Sociologists in public health: marginal observers or mainstream collaborators?

K Powell, NJ Fox, S Bhanbhro, A Chauhan, A Goldschmied Z, K Jackson, A Paton, S Salway

Research output: Contribution to journalArticlepeer-review


At first glance, sociology and public health should make for good partners. Both disciplines address the social, environmental, and community contexts of embodiment and well-being. Both are concerned with social inequality, social justice, and the politics of policy-making. Both are staffed by committed professionals who engage with the public, community leaders, and stakeholders to make a difference to people’s lives.
However, the marginal influence of sociology within UK public health became apparent during the pandemic1 in its role in UK Government scientific advisory groups. Sociological insights were missing, for instance, in responses to class, ethnic, and gender variations in infection and care-seeking.2 The congruity of the disciplines has been recognised in recent UK public health guidance3–5 which identifies a need to enhance public health’s collaborative work with sociologists. So why is it that sociology and public health do not collaborate more? And what might sociologists do to enhance their contributions to public health? Here, a group of sociologists suggest some solutions, deriving from a workshop conducted in 2022.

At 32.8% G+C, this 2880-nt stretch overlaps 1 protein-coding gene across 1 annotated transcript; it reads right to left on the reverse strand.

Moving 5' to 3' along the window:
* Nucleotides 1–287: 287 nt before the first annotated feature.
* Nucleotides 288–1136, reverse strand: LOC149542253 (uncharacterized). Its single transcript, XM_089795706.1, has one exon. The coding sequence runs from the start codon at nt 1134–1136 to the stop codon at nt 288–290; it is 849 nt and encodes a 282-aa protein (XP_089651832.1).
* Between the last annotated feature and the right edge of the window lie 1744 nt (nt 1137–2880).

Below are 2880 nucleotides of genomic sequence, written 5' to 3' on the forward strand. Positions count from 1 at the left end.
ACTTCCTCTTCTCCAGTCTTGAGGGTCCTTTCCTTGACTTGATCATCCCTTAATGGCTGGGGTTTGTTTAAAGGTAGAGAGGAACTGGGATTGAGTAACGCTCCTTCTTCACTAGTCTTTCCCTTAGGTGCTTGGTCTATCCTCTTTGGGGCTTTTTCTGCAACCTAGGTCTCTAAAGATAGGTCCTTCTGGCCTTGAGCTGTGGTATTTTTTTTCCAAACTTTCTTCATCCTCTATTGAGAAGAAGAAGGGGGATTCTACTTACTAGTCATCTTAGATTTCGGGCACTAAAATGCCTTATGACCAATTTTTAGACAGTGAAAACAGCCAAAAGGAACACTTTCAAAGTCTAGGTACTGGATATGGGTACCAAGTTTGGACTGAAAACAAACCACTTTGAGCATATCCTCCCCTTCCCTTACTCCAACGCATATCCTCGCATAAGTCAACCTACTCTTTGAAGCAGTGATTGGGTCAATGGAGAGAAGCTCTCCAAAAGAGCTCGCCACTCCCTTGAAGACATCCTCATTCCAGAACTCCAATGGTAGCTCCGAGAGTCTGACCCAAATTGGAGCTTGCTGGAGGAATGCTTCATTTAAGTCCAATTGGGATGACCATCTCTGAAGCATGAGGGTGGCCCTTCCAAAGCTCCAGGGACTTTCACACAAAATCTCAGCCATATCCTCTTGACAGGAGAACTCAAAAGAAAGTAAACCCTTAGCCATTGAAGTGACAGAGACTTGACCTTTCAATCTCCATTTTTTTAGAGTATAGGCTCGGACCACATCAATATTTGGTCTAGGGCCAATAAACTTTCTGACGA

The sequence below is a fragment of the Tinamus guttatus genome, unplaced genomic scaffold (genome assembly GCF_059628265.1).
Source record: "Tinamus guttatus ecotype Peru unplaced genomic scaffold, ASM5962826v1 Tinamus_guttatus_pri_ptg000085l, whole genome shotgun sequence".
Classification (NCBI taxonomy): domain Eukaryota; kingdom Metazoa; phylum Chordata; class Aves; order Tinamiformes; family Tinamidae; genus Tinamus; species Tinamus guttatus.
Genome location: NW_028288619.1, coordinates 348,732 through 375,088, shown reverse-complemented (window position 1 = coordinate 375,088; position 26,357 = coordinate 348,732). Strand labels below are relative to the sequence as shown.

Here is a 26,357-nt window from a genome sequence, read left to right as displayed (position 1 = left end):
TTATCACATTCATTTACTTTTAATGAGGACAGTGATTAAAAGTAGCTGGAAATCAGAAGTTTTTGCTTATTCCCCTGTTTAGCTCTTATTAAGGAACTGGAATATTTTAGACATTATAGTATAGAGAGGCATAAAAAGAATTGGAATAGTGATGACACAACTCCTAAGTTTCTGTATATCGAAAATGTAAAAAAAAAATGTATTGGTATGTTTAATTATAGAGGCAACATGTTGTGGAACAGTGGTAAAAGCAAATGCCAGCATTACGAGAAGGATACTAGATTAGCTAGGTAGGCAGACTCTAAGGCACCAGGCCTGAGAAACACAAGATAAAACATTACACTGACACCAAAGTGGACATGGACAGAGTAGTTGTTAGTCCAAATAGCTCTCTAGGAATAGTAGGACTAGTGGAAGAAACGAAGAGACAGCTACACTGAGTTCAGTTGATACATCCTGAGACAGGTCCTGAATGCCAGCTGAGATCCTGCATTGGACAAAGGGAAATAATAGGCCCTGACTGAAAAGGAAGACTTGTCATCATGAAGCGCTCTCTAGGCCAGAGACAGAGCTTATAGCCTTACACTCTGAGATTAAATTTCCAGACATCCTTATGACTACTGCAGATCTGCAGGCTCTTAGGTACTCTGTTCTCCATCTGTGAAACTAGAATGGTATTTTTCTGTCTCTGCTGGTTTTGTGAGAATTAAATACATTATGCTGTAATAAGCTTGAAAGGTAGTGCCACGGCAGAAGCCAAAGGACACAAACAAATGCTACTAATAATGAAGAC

Original languageEnglish
Pages (from-to)72-74
Number of pages3
JournalPerspectives in Public Health
Issue number2
Early online date5 Mar 2024
Publication statusPublished - 5 Mar 2024

Bibliographical note

Copyright © Royal Society for Public Health 2023. This work is licensed under a Creative Commons Attribution 4.0 International License (


  • Public Health, Environmental and Occupational Health


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